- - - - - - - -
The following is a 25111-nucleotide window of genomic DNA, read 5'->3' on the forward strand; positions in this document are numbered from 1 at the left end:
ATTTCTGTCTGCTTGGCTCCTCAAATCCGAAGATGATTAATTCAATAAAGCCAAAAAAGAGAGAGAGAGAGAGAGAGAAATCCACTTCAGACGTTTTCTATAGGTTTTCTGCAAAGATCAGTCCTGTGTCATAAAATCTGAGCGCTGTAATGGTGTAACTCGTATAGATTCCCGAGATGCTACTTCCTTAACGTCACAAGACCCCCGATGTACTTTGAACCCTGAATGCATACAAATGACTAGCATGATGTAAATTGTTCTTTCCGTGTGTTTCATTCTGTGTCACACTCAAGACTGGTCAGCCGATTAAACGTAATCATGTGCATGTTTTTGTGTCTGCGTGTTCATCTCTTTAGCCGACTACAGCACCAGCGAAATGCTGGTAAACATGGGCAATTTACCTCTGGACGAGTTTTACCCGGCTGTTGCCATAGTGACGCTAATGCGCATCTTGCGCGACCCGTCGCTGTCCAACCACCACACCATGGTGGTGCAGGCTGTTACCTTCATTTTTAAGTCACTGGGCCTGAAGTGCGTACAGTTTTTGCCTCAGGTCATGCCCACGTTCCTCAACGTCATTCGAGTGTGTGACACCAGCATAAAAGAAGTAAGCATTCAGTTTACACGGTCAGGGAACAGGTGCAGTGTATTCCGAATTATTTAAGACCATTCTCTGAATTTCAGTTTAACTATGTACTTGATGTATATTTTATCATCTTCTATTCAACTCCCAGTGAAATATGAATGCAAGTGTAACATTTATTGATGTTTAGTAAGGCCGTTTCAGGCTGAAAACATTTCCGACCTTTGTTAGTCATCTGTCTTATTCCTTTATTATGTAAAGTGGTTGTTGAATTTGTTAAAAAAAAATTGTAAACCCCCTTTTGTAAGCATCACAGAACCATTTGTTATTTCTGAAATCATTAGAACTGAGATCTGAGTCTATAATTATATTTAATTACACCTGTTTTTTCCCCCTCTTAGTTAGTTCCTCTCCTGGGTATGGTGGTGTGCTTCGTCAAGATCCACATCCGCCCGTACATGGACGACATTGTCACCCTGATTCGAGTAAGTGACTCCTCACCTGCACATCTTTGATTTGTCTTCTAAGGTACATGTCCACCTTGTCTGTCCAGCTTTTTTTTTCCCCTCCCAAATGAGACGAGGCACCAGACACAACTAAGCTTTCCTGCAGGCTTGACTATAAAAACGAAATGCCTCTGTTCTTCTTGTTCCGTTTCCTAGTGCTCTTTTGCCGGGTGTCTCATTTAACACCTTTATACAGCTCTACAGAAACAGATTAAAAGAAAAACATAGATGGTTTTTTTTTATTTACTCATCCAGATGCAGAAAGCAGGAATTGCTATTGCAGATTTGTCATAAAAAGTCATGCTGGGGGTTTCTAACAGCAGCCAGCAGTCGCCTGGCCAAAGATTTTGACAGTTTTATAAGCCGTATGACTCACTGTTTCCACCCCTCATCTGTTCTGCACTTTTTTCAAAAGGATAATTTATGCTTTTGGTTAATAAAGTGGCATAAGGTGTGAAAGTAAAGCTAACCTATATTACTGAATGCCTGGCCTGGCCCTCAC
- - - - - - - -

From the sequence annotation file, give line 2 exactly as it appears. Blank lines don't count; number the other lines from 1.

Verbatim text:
ATTTCTGTCTGCTTGGCTCCTCAAATCCGAAGATGATTAATTCAATAAAGCCAAAAAAGAGAGAGAGAGAGAGAGAGAAATCCACTTCAGACGTTTTCTATAGGTTTTCTGCAAAGATCAGTCCTGTGTCATAAAATCTGAGCGCTGTAATGGTGTAACTCGTATAGATTCCCGAGATGCTACTTCCTTAACGTCACAAGACCCCCGATGTACTTTGAACCCTGAATGCATACAAATGACTAGCATGATGTAAATTGTTCTTTCCGTGTGTTTCATTCTGTGTCACACTCAAGACTGGTCAGCCGATTAAACGTAATCATGTGCATGTTTTTGTGTCTGCGTGTTCATCTCTTTAGCCGACTACAGCACCAGCGAAATGCTGGTAAACATGGGCAATTTACCTCTGGACGAGTTTTACCCGGCTGTTGCCATAGTGACGCTAATGCGCATCTTGCGCGACCCGTCGCTGTCCAACCACCACACCATGGTGGTGCAGGCTGTTACCTTCATTTTTAAGTCACTGGGCCTGAAGTGCGTACAGTTTTTGCCTCAGGTCATGCCCACGTTCCTCAACGTCATTCGAGTGTGTGACACCAGCATAAAAGAAGTAAGCATTCAGTTTACACGGTCAGGGAACAGGTGCAGTGTATTCCGAATTATTTAAGACCATTCTCTGAATTTCAGTTTAACTATGTACTTGATGTATATTTTATCATCTTCTATTCAACTCCCAGTGAAATATGAATGCAAGTGTAACATTTATTGATGTTTAGTAAGGCCGTTTCAGGCTGAAAACATTTCCGACCTTTGTTAGTCATCTGTCTTATTCCTTTATTATGTAAAGTGGTTGTTGAATTTGTTAAAAAAAAATTGTAAACCCCCTTTTGTAAGCATCACAGAACCATTTGTTATTTCTGAAATCATTAGAACTGAGATCTGAGTCTATAATTATATTTAATTACACCTGTTTTTTCCCCCTCTTAGTTAGTTCCTCTCCTGGGTATGGTGGTGTGCTTCGTCAAGATCCACATCCGCCCGTACATGGACGACATTGTCACCCTGATTCGAGTAAGTGACTCCTCACCTGCACATCTTTGATTTGTCTTCTAAGGTACATGTCCACCTTGTCTGTCCAGCTTTTTTTTTCCCCTCCCAAATGAGACGAGGCACCAGACACAACTAAGCTTTCCTGCAGGCTTGACTATAAAAACGAAATGCCTCTGTTCTTCTTGTTCCGTTTCCTAGTGCTCTTTTGCCGGGTGTCTCATTTAACACCTTTATACAGCTCTACAGAAACAGATTAAAAGAAAAACATAGATGGTTTTTTTTTATTTACTCATCCAGATGCAGAAAGCAGGAATTGCTATTGCAGATTTGTCATAAAAAGTCATGCTGGGGGTTTCTAACAGCAGCCAGCAGTCGCCTGGCCAAAGATTTTGACAGTTTTATAAGCCGTATGACTCACTGTTTCCACCCCTCATCTGTTCTGCACTTTTTTCAAAAGGATAATTTATGCTTTTGGTTAATAAAGTGGCATAAGGTGTGAAAGTAAAGCTAACCTATATTACTGAATGCCTGGCCTGGCCCTCAC